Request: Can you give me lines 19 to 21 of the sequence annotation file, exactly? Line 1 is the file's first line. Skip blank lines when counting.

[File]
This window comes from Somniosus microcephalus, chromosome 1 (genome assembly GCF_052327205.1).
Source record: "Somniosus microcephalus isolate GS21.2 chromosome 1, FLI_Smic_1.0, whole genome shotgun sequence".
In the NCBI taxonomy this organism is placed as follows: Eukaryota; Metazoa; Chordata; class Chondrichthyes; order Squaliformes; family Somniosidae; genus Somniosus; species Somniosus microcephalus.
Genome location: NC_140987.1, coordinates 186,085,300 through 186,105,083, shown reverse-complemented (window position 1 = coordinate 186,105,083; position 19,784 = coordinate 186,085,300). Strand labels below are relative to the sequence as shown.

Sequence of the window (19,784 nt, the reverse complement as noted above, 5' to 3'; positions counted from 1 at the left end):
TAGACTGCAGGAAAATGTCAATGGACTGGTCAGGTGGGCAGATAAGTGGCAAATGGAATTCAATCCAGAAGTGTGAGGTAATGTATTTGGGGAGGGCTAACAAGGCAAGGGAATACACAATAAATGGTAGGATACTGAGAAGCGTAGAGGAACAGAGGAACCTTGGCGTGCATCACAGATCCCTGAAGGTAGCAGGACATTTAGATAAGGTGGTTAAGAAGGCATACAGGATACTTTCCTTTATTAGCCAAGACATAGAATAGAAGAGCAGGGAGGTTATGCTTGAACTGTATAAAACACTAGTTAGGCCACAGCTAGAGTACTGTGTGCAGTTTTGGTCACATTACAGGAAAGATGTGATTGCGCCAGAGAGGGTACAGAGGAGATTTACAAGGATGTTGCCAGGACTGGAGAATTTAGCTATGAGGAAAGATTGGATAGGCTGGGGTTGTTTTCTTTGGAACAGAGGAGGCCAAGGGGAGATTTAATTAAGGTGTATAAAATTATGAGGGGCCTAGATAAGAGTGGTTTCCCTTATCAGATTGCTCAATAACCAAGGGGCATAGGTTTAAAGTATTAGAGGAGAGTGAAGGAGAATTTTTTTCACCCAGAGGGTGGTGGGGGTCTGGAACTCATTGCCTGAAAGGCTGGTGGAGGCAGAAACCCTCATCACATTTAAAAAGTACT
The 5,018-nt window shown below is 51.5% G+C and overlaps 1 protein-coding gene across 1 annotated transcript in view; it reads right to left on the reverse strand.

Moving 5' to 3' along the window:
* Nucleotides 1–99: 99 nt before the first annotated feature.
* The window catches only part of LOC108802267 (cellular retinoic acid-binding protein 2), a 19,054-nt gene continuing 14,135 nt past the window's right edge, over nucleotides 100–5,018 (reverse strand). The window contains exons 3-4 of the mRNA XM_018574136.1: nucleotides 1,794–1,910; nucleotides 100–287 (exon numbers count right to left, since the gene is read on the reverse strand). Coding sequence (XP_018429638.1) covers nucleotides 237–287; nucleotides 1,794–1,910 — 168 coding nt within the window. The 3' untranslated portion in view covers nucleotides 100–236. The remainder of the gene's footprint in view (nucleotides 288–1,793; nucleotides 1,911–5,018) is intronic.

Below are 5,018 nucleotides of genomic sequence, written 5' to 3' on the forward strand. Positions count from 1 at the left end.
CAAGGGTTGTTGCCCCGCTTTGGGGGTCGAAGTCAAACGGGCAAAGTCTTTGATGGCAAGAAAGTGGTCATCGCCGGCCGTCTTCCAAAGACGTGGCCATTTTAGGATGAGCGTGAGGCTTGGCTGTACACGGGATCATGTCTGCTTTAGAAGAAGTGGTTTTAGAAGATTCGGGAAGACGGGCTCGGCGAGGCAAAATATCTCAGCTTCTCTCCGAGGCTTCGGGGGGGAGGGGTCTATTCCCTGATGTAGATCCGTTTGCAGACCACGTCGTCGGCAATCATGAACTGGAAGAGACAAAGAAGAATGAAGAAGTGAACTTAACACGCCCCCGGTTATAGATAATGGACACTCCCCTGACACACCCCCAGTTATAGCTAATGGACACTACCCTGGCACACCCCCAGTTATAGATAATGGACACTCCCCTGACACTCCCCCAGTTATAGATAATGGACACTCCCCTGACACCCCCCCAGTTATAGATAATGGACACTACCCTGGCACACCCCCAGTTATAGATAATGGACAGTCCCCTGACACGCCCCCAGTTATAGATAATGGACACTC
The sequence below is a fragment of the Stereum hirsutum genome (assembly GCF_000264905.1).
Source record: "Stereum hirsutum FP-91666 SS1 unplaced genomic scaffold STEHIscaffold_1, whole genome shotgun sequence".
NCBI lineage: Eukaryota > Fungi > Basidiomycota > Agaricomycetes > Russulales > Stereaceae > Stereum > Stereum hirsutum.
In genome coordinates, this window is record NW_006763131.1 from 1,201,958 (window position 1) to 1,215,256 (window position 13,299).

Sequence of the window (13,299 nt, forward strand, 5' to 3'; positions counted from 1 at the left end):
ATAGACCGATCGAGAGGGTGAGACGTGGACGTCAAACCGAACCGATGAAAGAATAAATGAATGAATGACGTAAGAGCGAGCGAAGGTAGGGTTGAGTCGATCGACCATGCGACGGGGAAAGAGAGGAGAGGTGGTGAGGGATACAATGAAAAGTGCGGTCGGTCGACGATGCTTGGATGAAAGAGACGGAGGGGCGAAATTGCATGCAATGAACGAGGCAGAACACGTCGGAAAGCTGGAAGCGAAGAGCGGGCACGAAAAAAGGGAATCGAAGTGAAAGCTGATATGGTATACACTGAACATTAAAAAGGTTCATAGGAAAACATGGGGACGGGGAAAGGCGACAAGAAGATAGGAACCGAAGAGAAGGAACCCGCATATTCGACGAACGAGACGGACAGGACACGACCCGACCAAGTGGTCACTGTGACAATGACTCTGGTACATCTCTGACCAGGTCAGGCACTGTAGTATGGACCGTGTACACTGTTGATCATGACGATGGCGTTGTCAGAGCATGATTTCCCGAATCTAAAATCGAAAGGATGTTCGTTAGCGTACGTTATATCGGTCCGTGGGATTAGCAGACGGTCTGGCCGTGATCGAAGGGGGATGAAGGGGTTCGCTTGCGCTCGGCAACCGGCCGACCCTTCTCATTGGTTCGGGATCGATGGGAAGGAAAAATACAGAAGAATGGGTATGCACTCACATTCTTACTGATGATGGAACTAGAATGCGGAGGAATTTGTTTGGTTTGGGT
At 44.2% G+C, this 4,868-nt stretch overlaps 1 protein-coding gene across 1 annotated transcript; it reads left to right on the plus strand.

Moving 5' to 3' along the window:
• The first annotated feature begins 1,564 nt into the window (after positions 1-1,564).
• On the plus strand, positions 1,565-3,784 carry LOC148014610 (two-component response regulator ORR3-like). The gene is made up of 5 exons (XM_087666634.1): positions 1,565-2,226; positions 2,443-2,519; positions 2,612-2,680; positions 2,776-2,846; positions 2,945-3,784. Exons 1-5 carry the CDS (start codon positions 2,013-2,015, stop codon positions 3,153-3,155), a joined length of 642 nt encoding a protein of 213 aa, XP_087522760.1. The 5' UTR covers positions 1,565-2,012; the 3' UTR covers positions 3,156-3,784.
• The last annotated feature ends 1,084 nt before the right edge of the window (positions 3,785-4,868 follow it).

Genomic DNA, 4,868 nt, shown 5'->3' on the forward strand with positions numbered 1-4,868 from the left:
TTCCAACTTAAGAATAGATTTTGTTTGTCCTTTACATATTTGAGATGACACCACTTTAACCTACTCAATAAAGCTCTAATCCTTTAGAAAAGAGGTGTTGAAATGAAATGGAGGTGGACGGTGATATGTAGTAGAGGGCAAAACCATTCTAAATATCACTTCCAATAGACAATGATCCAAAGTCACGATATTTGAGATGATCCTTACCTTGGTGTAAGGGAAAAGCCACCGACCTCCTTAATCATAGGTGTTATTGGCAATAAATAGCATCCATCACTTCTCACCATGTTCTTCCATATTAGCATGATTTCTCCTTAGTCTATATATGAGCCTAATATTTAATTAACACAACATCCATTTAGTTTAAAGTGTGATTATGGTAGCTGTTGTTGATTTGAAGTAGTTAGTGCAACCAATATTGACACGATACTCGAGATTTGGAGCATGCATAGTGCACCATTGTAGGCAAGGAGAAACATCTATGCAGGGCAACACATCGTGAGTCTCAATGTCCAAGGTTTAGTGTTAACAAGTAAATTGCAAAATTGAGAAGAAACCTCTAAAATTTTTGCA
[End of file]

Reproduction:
At 44.2% G+C, this 4,868-nt stretch overlaps 1 protein-coding gene across 1 annotated transcript; it reads left to right on the plus strand.

Moving 5' to 3' along the window:
• The first annotated feature begins 1,564 nt into the window (after positions 1-1,564).